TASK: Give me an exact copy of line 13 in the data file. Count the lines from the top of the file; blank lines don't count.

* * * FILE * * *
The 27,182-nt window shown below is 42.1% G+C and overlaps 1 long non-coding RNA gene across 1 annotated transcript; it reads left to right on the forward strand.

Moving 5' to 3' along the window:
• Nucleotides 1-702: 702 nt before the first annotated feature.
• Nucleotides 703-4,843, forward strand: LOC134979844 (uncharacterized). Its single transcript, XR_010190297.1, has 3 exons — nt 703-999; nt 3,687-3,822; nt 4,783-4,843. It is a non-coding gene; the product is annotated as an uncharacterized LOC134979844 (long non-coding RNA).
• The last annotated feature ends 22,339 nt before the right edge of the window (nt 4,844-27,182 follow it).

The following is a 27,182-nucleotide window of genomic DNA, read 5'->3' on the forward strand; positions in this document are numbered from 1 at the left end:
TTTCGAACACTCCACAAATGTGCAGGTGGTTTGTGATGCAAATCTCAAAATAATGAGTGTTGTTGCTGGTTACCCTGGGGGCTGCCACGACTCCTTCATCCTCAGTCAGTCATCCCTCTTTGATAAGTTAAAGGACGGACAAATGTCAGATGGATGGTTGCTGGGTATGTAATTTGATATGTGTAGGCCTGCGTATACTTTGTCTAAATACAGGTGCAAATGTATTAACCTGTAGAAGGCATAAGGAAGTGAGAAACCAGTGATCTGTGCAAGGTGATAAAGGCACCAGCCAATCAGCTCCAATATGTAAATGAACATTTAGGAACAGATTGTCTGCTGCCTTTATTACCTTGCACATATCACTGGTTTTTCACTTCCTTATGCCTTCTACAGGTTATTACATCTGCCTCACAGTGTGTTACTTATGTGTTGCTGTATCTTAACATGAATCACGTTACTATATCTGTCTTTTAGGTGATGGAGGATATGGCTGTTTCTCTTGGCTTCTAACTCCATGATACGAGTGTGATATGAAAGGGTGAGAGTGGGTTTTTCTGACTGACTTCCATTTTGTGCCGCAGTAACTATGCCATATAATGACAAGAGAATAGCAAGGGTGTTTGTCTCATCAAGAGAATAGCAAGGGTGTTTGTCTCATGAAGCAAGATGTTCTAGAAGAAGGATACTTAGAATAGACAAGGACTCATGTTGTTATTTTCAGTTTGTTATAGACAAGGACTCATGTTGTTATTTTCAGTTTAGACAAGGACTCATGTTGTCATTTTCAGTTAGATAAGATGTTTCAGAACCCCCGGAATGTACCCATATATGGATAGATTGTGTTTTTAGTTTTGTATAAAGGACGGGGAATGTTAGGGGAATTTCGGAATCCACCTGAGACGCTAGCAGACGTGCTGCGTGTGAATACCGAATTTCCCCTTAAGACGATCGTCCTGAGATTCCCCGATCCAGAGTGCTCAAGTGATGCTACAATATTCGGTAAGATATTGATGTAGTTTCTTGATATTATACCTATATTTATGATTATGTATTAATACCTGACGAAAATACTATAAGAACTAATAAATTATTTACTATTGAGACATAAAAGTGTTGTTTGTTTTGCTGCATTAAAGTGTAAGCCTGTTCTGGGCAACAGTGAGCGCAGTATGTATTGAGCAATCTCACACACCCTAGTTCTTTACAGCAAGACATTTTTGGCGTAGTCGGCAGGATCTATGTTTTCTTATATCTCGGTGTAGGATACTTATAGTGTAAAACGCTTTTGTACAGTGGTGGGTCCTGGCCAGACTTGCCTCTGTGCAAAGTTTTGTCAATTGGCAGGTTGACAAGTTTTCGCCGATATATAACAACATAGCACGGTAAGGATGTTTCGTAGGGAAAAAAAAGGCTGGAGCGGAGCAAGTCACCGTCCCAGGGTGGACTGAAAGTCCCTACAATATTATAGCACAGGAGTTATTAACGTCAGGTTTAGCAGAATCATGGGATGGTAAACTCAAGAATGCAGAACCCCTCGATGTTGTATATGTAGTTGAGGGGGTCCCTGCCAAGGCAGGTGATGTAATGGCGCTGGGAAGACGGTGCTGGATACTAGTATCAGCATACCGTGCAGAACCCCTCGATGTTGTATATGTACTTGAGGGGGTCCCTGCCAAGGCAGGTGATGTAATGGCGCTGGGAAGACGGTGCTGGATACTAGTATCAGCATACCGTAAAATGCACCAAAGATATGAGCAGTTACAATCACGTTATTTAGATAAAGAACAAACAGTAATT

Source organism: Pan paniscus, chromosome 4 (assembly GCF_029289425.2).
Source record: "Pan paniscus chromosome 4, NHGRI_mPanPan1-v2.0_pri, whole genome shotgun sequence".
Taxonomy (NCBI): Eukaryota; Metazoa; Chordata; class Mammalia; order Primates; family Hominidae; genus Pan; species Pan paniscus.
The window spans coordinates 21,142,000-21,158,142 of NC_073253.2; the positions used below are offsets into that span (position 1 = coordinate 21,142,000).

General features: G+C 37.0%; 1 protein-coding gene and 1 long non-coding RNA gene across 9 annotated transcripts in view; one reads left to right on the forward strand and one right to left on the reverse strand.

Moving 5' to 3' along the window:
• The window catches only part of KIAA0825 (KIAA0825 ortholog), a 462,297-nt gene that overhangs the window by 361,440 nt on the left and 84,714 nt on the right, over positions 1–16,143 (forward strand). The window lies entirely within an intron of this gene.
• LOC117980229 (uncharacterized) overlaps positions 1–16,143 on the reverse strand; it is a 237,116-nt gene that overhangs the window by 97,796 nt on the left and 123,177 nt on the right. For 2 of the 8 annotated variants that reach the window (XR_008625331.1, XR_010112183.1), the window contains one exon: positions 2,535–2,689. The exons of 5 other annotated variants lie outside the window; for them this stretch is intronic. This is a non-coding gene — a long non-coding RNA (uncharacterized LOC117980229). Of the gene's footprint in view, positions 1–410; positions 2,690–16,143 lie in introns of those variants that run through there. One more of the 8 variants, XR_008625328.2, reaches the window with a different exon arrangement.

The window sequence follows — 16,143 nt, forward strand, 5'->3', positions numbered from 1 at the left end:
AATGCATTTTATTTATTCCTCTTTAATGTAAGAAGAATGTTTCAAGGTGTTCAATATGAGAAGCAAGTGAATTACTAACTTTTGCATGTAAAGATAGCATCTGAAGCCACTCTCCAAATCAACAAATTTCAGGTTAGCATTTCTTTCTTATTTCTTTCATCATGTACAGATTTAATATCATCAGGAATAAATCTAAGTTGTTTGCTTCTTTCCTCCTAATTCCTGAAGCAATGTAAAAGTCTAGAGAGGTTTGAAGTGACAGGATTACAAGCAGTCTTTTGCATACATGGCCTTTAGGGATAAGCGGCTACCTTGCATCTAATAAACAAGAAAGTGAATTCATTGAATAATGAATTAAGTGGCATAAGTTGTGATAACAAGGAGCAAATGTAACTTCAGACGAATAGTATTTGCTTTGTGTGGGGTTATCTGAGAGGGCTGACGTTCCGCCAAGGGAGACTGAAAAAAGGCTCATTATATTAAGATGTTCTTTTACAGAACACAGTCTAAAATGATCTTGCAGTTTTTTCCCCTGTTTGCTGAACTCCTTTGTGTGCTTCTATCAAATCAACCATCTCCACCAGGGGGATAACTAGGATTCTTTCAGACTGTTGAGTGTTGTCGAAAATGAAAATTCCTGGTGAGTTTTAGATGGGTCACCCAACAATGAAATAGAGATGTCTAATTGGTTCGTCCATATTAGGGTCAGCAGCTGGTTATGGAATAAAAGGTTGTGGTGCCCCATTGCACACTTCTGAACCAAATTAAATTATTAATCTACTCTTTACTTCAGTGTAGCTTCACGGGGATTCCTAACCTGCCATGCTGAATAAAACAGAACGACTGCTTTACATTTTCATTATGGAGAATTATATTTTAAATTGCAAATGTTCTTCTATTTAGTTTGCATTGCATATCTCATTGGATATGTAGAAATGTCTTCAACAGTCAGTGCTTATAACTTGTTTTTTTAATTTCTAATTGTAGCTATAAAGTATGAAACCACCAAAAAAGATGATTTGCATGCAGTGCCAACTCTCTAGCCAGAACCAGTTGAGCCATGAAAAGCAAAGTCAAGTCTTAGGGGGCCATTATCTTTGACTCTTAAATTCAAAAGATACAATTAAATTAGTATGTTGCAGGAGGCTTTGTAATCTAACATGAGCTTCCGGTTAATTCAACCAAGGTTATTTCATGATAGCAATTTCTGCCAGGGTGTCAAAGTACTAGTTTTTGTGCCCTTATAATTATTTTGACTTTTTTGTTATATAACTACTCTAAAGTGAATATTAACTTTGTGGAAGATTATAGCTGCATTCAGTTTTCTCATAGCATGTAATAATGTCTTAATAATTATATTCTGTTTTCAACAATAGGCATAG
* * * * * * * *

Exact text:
Moving 5' to 3' along the window: